LINCOLN — Two iconic Route 66 locations are closer to reopening in redefined roles, thanks to recently secured grants.
The Mill, a former Lincoln restaurant closed since 1996, is expected to open as a museum next spring, while Sprague’s Super Service gas station in Normal is set to be turned into a visitors center, and could be open this fall.
Both plans are now possible because of grants from The National Park Service, Route 66 Corridor Preservation program, said Bill Kelly, executive director of the Illinois Route 66 Scenic Byway.
“These are two iconic properties that have not been restored to a proper level of care that is really going to allow the traveling public to stop and fully enjoy them,” he said. “This is going to take care of that issue.”
Sprague’s was originally built in about 1930 by William Sprague at 305 Pine St. in Normal and was a combination cafe, filling station and service station. Earlier this year, the town of Normal acquired the property.
The $31,398 grant will help repair and stabilize the exterior stucco and masonry and rehabilitate the last of the windows.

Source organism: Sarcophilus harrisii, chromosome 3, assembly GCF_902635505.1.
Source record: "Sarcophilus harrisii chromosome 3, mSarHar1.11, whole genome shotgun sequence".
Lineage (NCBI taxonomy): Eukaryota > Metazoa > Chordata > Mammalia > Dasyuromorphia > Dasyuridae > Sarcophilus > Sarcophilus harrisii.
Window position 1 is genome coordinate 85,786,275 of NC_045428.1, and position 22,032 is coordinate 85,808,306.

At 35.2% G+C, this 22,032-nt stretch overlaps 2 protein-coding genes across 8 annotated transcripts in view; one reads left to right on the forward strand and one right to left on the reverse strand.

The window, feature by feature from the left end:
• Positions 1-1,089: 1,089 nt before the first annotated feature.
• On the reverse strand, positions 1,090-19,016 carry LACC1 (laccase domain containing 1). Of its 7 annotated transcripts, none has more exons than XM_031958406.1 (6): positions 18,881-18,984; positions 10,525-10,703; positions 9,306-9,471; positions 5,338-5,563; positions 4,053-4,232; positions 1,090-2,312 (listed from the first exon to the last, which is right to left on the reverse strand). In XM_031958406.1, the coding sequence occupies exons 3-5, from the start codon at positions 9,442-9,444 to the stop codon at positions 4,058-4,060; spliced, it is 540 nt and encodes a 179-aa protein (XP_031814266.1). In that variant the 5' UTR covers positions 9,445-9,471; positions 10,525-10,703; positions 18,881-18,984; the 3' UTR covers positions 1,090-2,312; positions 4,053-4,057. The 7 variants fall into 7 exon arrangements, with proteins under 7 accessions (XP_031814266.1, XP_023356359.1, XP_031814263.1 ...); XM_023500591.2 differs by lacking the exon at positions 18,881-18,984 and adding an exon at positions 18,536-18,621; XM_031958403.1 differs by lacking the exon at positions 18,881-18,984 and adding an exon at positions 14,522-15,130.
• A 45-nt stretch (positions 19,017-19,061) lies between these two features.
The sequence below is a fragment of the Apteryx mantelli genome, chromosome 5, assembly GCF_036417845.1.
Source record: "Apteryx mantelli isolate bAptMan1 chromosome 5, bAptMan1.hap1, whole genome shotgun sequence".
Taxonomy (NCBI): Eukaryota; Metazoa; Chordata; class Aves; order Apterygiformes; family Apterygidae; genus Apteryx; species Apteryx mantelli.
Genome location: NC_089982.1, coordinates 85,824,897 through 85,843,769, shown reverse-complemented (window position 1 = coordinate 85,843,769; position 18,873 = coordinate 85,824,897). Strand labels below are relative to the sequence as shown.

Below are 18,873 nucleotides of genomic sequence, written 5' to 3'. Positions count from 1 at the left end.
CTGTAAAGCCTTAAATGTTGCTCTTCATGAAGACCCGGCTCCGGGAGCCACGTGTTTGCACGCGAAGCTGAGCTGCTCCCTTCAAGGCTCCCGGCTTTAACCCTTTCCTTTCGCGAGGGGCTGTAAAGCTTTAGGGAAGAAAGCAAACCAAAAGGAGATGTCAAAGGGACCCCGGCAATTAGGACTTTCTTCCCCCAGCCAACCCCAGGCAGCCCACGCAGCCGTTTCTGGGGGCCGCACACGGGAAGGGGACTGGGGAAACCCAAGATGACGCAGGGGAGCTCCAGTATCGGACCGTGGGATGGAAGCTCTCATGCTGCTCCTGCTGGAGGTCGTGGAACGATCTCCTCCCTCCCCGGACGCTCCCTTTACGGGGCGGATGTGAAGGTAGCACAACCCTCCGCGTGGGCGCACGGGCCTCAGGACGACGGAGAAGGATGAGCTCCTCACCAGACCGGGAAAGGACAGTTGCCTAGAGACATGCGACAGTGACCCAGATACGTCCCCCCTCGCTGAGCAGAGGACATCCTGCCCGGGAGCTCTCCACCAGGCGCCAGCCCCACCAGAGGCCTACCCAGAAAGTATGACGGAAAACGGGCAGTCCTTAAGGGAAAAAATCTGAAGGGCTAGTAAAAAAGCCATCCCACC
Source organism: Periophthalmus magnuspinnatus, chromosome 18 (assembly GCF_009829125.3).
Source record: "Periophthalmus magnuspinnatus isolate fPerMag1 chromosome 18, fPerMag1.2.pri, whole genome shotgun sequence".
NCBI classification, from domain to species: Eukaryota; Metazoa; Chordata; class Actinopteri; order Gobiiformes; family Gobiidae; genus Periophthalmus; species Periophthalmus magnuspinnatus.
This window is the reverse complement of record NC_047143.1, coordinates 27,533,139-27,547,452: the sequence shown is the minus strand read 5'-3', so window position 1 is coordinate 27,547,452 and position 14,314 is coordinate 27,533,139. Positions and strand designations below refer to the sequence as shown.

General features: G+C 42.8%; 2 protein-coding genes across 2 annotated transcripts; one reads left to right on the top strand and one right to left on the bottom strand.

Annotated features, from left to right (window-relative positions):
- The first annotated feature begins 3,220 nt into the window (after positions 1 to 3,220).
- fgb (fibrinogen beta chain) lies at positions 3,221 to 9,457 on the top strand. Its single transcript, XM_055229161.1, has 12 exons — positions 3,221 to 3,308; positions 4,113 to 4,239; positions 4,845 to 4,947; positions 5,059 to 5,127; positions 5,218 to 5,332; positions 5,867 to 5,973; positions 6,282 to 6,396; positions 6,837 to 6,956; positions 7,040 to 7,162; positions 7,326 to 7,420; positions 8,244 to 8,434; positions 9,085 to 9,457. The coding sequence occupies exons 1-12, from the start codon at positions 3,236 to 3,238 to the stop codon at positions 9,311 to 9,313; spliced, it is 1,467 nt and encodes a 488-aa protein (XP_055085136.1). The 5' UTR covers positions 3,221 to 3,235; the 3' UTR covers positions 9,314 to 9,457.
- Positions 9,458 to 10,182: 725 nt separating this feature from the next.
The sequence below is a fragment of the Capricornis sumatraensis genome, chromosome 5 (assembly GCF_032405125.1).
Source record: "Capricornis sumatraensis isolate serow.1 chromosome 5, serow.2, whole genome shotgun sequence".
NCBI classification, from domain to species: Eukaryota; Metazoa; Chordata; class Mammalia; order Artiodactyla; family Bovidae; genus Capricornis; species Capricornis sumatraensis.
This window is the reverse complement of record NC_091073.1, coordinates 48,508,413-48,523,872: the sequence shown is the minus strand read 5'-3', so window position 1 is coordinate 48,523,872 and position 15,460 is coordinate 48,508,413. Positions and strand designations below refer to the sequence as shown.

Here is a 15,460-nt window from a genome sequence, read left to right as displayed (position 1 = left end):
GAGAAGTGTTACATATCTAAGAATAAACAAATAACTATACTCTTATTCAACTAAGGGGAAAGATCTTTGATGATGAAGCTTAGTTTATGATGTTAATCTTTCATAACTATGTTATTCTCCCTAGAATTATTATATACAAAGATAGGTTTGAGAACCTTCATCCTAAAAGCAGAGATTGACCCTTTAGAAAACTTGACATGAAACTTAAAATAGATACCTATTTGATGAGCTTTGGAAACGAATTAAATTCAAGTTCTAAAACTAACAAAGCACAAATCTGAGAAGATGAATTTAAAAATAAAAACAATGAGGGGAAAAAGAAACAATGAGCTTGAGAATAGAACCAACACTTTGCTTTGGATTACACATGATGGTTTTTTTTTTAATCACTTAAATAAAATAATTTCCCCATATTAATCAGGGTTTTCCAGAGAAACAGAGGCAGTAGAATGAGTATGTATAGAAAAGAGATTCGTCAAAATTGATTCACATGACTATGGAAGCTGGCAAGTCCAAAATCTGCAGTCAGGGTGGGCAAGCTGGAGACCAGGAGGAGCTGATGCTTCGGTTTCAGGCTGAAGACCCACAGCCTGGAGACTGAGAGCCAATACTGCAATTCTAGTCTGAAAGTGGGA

“This is wonderful news,” said Route 66 enthusiast Terri Ryburn, who is restoring Sprague’s and transforming it into the visitors center. “We are really working to get open sometime this fall, but the rain has really slowed us down. But we still are going to put a lot of effort in and try to get it done.”
Project eligibility criteria require a minimum 50 percent cost-share match by the applicant.
After closing in 1996, The Mill at 738 S. Washington in Lincoln, deteriorated over several years, said the secretary of the restoration committee, Geoff Ladd. In 2006, the Route 66 Heritage Foundation of Logan County was created to promote and preserve The Mill and other Route 66 sites in the county.
The $22,720 grant will provide accessibility to the building, including an entrance and bathroom, he said.
“We have also received recent $2,500 donations from Apex Clean Energy, the owners of the Sugar Creek Wind Farm project and from Illico Incorporated, a gas station and farm supplier, which also operates convenience stores, based in Lincoln.
“All of this will allow us to finish the interior work at The Mill,” he said. “One project that was required was to bring the restrooms into compliance with the Americans With Disabilities Act and now, we are able to do that.”
Ladd said The Mill is a prime example of early American roadside architecture and is one of the few buildings from the era still standing. The restaurant was first opened in the shape of a small Dutch windmill with sails on the front in 1929 under the name of The Blue Mill.
The projects were two of eight that were awarded by the National Park Service, which provides grant assistance for eligible historic preservation, research, oral history, interpretative and educational projects.